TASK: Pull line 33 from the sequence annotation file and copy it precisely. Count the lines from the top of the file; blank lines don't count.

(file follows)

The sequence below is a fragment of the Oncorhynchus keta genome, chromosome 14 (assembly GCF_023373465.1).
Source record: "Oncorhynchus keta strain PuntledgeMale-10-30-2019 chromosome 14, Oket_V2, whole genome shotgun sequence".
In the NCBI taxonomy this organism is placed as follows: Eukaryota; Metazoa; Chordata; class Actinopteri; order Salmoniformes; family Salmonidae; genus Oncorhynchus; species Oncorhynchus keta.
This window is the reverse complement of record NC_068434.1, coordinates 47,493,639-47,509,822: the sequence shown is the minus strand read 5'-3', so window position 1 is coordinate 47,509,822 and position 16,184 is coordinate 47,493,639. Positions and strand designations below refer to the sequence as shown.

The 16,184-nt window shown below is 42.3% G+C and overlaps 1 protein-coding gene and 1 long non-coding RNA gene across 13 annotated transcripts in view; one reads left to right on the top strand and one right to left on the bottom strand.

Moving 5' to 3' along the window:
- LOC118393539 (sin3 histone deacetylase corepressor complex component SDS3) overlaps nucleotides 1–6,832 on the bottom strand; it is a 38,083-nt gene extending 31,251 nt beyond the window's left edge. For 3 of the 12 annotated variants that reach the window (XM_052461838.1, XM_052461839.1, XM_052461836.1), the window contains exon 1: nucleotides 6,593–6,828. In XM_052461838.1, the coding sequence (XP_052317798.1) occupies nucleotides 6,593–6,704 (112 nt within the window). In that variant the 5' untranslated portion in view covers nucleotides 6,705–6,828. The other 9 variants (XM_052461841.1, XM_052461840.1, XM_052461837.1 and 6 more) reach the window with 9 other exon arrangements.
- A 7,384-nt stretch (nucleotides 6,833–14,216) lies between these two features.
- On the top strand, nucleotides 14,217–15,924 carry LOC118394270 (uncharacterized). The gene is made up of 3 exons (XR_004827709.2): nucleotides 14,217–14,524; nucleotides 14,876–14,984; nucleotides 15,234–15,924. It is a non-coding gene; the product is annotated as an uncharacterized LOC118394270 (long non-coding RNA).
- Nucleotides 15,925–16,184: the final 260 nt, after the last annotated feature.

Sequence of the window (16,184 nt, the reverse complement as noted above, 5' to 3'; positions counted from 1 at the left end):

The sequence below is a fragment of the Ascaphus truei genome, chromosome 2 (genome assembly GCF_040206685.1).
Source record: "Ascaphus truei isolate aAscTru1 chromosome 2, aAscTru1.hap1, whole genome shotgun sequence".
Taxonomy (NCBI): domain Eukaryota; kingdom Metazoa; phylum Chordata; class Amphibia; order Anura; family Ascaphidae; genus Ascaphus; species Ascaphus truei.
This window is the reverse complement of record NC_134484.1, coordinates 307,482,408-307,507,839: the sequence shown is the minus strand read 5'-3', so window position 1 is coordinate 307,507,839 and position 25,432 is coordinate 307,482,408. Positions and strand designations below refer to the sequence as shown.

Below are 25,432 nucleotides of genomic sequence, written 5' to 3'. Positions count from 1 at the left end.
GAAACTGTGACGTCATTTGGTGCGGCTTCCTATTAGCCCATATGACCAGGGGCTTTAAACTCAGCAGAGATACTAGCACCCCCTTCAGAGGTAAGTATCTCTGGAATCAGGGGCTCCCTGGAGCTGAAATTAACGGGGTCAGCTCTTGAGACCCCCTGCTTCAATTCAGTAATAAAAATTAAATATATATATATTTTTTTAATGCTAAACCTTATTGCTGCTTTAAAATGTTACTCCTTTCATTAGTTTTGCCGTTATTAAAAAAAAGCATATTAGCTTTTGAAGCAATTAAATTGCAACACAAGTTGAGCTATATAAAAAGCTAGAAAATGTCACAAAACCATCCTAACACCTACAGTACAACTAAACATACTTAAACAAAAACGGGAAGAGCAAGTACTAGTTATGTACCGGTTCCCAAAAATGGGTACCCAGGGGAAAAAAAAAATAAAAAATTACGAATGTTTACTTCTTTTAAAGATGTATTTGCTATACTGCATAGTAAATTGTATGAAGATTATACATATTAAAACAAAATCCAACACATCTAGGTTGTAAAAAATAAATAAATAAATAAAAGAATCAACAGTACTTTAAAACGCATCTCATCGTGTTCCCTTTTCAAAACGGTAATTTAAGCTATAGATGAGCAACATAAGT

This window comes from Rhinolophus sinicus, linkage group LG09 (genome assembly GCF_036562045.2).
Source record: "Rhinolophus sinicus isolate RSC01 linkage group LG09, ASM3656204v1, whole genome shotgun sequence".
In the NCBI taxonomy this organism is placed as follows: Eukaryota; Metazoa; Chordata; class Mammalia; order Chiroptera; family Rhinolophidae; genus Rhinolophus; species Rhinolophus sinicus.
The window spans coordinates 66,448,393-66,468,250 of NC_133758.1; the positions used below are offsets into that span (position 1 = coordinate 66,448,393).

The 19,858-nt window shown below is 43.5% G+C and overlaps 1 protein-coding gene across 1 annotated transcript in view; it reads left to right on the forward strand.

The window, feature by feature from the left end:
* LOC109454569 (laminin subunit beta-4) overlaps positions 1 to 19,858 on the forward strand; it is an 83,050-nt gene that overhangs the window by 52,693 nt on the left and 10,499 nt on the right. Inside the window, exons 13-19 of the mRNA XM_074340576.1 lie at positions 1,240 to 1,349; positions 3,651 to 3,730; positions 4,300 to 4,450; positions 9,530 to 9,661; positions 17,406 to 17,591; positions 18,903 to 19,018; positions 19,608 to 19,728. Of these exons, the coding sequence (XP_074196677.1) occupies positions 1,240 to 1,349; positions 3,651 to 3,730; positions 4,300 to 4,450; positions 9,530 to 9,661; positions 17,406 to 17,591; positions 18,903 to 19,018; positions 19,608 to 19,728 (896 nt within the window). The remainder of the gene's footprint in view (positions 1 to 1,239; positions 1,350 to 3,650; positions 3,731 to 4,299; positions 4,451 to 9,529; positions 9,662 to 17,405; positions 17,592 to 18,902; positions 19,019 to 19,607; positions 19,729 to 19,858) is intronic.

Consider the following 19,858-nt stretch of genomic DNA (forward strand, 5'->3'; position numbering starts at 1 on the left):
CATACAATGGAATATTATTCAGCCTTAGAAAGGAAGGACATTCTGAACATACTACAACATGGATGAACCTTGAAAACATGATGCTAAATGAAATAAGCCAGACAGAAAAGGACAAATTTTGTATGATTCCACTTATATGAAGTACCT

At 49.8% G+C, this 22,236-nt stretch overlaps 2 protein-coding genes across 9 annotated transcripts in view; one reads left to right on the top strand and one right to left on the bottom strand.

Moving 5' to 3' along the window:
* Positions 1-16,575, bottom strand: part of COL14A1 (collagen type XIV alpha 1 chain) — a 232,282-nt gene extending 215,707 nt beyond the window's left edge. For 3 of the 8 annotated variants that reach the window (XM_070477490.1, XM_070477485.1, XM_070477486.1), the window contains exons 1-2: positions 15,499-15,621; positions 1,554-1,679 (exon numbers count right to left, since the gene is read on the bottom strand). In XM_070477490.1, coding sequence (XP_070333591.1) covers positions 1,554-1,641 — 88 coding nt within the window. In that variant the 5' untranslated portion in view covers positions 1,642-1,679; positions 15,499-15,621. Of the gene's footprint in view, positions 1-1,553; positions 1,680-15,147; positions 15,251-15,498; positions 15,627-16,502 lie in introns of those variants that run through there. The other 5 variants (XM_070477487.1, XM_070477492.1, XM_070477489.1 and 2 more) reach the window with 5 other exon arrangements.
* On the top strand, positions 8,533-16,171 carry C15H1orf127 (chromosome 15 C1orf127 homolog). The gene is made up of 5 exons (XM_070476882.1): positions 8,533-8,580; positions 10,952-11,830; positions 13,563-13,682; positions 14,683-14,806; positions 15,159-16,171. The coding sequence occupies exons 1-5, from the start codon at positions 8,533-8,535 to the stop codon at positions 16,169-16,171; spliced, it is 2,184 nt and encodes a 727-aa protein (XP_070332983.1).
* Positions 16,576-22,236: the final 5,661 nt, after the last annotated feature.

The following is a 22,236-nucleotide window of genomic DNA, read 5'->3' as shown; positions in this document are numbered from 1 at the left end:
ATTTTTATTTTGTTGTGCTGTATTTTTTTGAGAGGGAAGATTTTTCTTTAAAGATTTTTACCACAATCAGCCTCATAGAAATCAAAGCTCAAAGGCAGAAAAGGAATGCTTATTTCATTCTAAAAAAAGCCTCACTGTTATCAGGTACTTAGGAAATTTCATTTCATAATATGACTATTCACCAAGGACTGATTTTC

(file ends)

ATTTTTATTTTGTTGTGCTGTATTTTTTTGAGAGGGAAGATTTTTCTTTAAAGATTTTTACCACAATCAGCCTCATAGAAATCAAAGCTCAAAGGCAGAAAAGGAATGCTTATTTCATTCTAAAAAAAGCCTCACTGTTATCAGGTACTTAGGAAATTTCATTTCATAATATGACTATTCACCAAGGACTGATTTTC